One player I talked to going by the username Richard_Kenobi on PlayStation Network tells Inverse he wasn’t too keen on the Fortbytes. “The Fortbytes were not fun to collect, especially when it is tied to wearing a certain cosmetic,” he says. (A number of Fortbytes required players to wear a specific skin or use a certain pickaxe, a relatively new challenge format that continues in the new season.)
Weekly challenge frustrations got worse in Season X with drastic changes to the way challenges roll out. Some of these tasks were merged into the premium battle pass, unlockable only by spending 950 V-Bucks ($9.50). Free daily challenges were replaced by weekly limited time missions, with a new challenge unlocking each day at 9 a.m. Eastern. The Rumble Royale and Road Trip Mission sets in Week 1 include a series of objectives that unlock as you complete them — but only players with the premium battle pass can access those.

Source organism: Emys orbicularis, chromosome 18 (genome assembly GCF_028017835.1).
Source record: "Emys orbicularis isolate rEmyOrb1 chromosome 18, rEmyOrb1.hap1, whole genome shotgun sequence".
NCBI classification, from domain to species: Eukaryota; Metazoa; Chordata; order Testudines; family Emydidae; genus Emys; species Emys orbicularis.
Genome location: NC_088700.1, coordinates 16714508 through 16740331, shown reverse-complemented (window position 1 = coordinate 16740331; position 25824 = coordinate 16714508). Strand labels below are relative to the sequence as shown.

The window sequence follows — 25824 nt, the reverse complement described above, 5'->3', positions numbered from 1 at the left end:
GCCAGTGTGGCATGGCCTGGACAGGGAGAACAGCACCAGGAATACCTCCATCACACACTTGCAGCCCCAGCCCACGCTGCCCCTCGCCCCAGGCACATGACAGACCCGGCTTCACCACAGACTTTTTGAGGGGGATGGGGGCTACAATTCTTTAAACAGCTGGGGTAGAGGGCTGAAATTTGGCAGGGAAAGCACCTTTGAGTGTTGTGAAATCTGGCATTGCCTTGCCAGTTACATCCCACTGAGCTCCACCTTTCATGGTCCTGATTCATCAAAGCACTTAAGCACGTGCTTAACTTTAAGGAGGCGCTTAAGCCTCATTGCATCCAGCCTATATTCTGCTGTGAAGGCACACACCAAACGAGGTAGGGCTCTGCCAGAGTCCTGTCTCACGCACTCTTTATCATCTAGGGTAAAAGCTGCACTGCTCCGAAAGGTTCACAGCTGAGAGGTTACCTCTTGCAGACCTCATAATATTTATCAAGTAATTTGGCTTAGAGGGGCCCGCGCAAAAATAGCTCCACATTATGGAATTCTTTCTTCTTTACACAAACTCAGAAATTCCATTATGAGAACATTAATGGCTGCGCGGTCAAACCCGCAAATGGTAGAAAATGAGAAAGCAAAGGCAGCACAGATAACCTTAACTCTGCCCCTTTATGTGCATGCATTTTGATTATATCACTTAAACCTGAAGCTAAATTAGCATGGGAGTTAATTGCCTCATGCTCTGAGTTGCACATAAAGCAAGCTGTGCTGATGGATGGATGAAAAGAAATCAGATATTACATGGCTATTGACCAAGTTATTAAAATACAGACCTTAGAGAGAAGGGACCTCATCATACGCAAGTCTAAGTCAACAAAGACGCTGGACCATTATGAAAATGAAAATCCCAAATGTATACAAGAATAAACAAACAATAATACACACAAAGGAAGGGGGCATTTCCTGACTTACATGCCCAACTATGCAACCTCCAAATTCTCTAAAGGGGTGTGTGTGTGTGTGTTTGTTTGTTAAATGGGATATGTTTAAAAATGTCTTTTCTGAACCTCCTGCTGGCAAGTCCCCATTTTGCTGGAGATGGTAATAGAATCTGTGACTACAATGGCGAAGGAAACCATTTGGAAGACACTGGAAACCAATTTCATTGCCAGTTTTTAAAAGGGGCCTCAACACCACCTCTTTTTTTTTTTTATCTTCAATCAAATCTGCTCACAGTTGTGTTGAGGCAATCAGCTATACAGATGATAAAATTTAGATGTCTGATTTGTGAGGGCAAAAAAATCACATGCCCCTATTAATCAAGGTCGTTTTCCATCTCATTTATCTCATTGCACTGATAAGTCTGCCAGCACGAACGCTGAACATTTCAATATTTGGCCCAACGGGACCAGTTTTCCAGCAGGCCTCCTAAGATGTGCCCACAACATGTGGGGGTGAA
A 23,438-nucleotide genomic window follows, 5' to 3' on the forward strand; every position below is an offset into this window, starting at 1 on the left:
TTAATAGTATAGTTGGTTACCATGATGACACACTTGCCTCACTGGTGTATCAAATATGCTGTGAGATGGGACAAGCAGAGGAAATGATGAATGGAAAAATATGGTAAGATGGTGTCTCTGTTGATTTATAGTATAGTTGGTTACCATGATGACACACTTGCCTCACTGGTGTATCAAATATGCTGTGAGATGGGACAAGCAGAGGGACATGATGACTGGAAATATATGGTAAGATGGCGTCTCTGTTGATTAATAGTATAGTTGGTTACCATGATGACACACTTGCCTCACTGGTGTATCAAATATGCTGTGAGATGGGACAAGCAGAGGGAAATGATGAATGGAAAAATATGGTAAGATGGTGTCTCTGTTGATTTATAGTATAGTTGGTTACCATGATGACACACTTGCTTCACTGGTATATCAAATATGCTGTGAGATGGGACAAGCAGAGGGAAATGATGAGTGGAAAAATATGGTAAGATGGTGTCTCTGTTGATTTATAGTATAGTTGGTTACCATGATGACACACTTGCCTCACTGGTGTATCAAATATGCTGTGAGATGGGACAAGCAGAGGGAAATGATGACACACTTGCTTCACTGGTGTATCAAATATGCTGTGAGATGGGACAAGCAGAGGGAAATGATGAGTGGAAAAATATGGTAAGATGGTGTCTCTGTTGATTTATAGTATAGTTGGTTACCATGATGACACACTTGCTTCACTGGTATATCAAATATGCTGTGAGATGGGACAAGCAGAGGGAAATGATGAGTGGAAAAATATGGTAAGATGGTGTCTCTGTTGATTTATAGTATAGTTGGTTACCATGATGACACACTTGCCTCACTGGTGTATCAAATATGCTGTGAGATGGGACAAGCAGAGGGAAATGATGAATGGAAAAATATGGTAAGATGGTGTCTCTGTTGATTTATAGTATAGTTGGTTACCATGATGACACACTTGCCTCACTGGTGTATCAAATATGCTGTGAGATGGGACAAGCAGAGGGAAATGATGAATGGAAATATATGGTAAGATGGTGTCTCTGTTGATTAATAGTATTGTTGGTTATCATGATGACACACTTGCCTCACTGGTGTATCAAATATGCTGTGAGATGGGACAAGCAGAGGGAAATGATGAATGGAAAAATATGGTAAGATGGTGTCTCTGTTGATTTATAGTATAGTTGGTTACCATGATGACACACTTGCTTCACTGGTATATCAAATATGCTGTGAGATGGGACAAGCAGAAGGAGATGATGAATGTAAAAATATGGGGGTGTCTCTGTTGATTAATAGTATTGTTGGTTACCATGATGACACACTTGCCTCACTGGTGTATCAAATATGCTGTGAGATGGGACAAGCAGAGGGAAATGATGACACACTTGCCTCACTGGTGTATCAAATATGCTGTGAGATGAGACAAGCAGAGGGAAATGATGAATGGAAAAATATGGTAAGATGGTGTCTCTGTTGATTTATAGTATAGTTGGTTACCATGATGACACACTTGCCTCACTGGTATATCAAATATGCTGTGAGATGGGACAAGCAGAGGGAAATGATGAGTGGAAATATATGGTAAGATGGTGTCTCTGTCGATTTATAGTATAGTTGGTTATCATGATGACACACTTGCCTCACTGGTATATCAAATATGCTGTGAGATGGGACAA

What happened to the weekly loading screens? They’re not connected to the limited time missions. The Season X, Week 1 limited time mission, B.R.U.T.E. Squad, has seven challenges focused mostly on the new two-person robot vehicle. Anyone who completes three of these tasks unlocks the special loading screen and therefore access to a coveted battle star.
The issue isn’t necessarily that things have changed. The issue is that things have changed with no transparency whatsoever. Many Fortnite gamers were left confused and dissatisfied.
Season X’s launch also marked the introduction of the B.R.U.T.E., a new mech-style vehicle, and one player with the PSN username HecklenJec criticizes the change, calling it the “worst thing [Epic has] ever done,” even worse than all the controversy that arose when Epic Games added an Infinity Blade to Fortnite that the community labeled as game-breaking. Epic Games does listen to player feedback, and given the fact that Fortnite is a live service game, things are changing constantly.
But Fortnite’s about far more than just the challenges or objectives or whatever Epic Games is calling them these days. If we pivot over to those more casual gamers, a different story emerges. Even a competitive player like HecklenJec acknowledges the value of a game that makes it easy to squad up and stay connected with real-life friends.